Page:The complete poems of Emily Bronte.djvu/268

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212
POEMS OF EMILY BRONTË

LXI

Come, walk with me,
There's only thee,
 To bless my spirit now.
We used to love on winter nights
 To wander through the snow.
Can we not woo back old delights?
 The clouds rush dark and wild;
They fleck with shade our mountains bright
 The same as long ago,
And on the horizon rest at last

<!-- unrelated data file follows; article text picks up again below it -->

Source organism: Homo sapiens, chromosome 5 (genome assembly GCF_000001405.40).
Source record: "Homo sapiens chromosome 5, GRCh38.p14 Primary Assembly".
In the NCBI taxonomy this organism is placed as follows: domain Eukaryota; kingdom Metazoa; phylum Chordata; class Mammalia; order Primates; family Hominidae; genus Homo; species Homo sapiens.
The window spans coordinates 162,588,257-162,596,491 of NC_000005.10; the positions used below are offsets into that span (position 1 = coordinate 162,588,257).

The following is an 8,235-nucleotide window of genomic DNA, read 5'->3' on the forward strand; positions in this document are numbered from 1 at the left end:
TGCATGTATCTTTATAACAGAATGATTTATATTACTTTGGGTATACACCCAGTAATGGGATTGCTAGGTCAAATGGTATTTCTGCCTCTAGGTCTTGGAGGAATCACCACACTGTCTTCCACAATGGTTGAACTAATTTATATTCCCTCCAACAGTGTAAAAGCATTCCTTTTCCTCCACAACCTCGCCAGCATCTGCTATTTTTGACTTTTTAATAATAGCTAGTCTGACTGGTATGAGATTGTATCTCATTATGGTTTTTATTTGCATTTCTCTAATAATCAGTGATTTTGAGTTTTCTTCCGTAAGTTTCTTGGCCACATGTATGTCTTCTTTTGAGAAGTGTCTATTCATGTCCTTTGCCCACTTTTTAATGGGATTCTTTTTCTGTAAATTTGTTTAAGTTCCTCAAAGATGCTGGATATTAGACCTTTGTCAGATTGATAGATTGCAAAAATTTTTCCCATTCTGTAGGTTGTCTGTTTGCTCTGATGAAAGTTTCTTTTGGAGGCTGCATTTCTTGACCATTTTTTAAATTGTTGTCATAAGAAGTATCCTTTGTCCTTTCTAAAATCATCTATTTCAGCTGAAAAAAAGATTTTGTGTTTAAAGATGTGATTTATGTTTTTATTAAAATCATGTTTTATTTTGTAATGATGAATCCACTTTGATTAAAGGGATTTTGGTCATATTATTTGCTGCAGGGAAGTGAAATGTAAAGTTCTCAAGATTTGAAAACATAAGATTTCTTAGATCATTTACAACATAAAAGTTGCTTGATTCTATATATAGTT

In looming masses piled;
While moonbeams flash and fly so fast
 We scarce can say they smiled.


Come walk with me, come walk with me,
 We were not once so few;
But Death has stolen our company,
 As sunshine steals the dew.
He took them one by one and we
 Are left, the only two;
So closer would my feelings twine
Because they have no stay but thine.


'Nay call me not; it may not be;
 Is human love so true?
Can friendship's flower droop for years
 And then revive anew?